The Less Dead by Denise Mina

The Less Dead by Denise Mina

October 1, 2020 Off By C.S. O'Cinneide

My mother used to work as a social worker, reuniting adult adoptive children with their natural parents. She’d be the first to tell you that those reunions can be wonderfully rewarding. They can also be a complete flippin’ disaster. That’s the thing with birth families, just like Forest Gump’s iconic box of chocolates, “you never know what you’re gonna get.”

Denise Mina’s new novel, The Less Dead, opens with Dr. Margo Dunlop waiting to meet Nikki, her birth mother’s sister.  Nikki is almost two hours late, and when she does arrive, she is nothing like what the good doctor thought she was “gonna get.” NIkki is a recovered addict and a former sex worker.  Margo, with her middle-class upbringing, is shocked by almost everything about her, from her dark past to her unfashionable track suit. But she is even more shocked by what Nikki has to tell her. Margo’s birth mother, Susan, also in the sex trade, was murdered soon after Margo was born, and her aunt wants her help to catch the guy who did it. Nikki believes the culprit is being protected through an elaborate conspiracy. Margo thinks that Nikki is quite possibly bonkers.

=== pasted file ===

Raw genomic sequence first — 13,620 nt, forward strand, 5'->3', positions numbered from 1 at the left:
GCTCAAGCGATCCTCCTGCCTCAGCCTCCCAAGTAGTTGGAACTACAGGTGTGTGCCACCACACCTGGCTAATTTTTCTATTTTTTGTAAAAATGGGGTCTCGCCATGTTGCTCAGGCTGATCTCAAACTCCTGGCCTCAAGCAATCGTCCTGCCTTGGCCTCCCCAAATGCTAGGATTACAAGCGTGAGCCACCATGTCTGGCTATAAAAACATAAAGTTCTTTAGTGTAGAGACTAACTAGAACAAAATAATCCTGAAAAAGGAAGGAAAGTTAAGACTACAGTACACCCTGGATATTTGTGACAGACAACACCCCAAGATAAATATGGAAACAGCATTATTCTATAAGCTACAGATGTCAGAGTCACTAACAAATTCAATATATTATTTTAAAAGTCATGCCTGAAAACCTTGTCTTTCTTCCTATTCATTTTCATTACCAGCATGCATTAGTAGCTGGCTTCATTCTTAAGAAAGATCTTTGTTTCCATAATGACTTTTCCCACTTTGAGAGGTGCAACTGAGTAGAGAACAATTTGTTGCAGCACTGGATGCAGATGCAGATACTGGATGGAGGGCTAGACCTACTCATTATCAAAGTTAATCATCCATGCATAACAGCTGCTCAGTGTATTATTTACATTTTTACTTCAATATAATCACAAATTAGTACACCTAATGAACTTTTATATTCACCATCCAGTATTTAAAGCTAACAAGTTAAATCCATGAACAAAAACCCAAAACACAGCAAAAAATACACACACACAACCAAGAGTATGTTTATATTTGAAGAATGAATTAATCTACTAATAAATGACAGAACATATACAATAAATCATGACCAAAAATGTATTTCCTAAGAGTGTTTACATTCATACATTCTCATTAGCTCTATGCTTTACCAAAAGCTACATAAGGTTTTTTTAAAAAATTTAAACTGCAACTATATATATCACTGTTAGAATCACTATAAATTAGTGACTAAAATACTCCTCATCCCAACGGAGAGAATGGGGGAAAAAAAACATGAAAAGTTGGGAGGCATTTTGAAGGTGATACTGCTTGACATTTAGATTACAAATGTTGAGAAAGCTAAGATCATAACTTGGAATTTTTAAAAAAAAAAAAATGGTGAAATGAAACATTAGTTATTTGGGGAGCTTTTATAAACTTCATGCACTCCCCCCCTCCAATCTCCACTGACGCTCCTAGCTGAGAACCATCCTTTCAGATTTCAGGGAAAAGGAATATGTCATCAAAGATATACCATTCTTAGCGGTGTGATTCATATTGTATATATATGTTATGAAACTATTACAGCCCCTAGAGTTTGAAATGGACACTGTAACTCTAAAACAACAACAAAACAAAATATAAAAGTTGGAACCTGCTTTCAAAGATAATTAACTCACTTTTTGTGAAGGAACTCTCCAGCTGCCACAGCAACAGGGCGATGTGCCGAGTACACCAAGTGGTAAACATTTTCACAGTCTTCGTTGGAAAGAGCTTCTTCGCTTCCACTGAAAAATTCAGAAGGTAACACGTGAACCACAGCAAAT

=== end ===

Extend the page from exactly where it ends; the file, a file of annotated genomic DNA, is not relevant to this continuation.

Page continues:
But as time goes on, Margo discovers there is more to Nikki’s suspicions than she originally thought, and ultimately, more to Nikki. The author takes full advantage of the opportunity to expose and examine class differences in this novel. This is not something new for her. As an author, Mina has never shied away from showing us the unvarnished lives of some of the most disadvantaged and disenfranchised of Glasgow.  But with upper middle-class Margo, we get a chance to view this world through more privileged eyes, and perhaps feel some of the scales fall from them.

Social justice issues aside, this is a wonderfully paced, riveting mystery, that will keep you hooked stronger than a brown trout caught out in the River Clyde.  Mina isn’t called the Queen of Tartan Noir for nothing. She doesn’t need to interrupt her narrative to preach her deeper message. Her finely wrought characters and settings speak for themselves.  And if their voices help you to question why so many “lesser” women die violent deaths every year, then that’s an excellent bi-product of a gripping whodunit. Life is a box of chocolates rife with inequities, sister. Take a bite from Nikki and Susan’s side of the street, and see what you get.